The Thiasos, on the other hand, is run by five folks who fell into that position by accident, and are still trying to figure out where we're going and what we're doing.  Right now, the leadership is organizing calendars, chats, and encouraging discussion between members, but have not defined any dogma or anything of a religious nature FOR anyone but themselves (with one notable difference, the idea of animal sacrifice, which was touched on in a previous post), and the community as a whole doesn't even HAVE a predetermined ritual structure, or a current need for things like weddings or funerals which may require an officiant.  Eventually, the Thiasos may have clergy.  The Thiasos may have initiates.  Maybe not--maybe it will remain a social group, focused on learning and teaching one another without any kind of deeper involvement.  Time will tell--ADF has had 30 years to figure this out, the Thiasos has had... one.  One year.  We're getting there.

So, the social versus religious leader is a tricky subject, and depends on organization.  I don't think there's a SINGLE correct definition--there are as many definitions as their are gods (see what I did there?).  For the rest of the questions then, I'm going to stick to Sannion's words: social leaders, and religious leaders.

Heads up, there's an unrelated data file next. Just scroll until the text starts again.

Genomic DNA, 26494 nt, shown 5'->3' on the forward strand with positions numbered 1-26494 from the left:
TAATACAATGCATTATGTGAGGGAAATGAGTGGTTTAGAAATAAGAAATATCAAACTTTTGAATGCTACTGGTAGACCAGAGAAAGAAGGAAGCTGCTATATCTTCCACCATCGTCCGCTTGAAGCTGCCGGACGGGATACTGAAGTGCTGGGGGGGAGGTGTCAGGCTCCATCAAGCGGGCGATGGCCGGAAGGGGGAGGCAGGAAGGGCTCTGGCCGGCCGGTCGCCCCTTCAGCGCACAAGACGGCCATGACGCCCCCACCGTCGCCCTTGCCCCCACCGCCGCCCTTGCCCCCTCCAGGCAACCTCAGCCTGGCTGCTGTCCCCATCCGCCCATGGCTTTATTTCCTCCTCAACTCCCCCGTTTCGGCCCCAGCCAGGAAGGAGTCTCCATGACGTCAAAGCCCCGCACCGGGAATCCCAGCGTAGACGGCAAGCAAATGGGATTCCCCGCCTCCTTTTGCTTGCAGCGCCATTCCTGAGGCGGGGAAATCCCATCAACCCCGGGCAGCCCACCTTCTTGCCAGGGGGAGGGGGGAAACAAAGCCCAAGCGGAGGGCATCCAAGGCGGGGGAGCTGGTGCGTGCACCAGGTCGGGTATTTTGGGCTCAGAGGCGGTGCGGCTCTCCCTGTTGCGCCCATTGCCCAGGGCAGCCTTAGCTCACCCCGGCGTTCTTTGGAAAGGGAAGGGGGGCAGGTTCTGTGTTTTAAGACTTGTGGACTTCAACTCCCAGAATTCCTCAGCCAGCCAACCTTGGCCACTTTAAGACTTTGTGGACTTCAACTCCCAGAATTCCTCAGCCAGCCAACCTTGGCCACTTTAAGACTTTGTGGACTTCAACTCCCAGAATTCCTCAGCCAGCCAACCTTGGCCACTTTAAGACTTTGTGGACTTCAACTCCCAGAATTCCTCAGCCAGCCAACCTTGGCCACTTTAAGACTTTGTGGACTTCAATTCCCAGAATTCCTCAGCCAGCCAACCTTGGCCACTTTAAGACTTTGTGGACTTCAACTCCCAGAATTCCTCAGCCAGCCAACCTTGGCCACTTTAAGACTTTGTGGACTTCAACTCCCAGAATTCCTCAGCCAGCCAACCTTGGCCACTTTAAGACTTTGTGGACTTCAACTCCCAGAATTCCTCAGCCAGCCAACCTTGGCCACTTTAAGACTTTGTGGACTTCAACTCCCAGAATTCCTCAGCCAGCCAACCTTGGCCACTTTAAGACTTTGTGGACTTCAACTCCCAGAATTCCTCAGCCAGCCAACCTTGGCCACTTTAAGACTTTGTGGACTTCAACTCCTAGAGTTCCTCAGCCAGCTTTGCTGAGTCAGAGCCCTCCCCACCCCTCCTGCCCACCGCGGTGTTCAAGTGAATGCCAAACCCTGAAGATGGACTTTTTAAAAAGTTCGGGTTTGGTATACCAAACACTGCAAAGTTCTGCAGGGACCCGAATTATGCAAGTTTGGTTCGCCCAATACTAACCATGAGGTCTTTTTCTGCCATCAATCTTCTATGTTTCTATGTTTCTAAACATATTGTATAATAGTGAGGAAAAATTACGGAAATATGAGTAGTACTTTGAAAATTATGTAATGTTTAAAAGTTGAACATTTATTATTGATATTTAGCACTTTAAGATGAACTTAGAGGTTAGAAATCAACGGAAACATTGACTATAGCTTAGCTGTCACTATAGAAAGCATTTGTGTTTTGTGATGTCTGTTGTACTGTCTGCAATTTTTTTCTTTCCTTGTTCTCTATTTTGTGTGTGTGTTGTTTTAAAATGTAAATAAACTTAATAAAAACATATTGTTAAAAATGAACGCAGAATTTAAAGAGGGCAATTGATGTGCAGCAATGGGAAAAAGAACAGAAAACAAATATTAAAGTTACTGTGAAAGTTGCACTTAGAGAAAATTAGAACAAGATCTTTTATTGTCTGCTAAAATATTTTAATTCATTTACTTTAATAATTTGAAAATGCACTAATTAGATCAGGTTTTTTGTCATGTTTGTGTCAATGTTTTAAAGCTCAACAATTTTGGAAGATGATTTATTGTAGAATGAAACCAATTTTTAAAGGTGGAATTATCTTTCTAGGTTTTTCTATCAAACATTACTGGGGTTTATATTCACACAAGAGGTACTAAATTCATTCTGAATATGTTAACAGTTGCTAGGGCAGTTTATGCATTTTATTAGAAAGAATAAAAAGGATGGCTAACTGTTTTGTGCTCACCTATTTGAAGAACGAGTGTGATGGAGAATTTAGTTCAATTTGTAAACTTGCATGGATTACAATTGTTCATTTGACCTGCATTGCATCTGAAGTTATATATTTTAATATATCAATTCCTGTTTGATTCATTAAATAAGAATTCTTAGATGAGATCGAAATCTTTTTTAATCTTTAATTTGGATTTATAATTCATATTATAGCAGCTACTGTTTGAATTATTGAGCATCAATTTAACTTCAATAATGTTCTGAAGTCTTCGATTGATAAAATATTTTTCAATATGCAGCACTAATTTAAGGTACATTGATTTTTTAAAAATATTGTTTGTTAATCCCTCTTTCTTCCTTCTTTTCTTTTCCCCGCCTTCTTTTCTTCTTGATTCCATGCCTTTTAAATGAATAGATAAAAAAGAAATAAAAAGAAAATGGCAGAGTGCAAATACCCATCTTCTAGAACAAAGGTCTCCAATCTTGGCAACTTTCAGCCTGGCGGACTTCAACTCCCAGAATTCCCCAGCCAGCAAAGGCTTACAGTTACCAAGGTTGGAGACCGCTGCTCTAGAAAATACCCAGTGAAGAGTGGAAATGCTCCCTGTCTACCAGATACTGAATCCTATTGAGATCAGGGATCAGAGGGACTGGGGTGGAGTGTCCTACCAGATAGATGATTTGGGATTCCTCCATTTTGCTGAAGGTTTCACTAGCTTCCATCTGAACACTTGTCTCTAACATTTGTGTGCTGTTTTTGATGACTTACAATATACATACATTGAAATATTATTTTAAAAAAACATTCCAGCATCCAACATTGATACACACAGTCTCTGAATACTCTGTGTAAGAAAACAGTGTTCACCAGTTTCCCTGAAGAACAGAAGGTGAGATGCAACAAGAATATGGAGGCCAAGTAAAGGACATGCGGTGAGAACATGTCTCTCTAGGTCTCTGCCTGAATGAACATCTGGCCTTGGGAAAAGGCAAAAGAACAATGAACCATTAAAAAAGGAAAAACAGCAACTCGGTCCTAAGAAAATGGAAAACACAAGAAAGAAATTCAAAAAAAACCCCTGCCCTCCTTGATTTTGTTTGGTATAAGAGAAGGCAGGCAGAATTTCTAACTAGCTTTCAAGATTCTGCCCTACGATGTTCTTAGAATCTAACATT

So the next few questions deal with tasks and qualifications.

Again, this is going to be defined by the community served, so I'm going to be pretty general.  I would say that the primary tasks of social leaders deal with community management and involvement.  Dispute resolution, organizational structure, logistics and planning, communications, advocacy and social justice, etc.  Religious leaders, on the other hand, are responsible for the religious and spiritual well-being of the community.  This is going to take different forms depending on the community, but for me, my religious leaders do such things as lead rites, officiate at weddings, funerals, etc., make a point of inquiring as to the spiritual well-being of individuals in the community, and make offerings and pray on behalf of the community.  Again, there can be a lot of overlap between social and religious leaders, so I think the difference falls into where the RESPONSIBILITY lays.  If the person in charge of managing a group's money is AMAZING at personal devotion, is incredibly caring and kind, looks out for members spiritually, but never bothers to check the bank account balance... then they are a poor social leader, and are not fulfilling their responsibilities.  That doesn't make them a bad person, or a poor leader in general, just maybe they're not in the RIGHT leadership role for their style.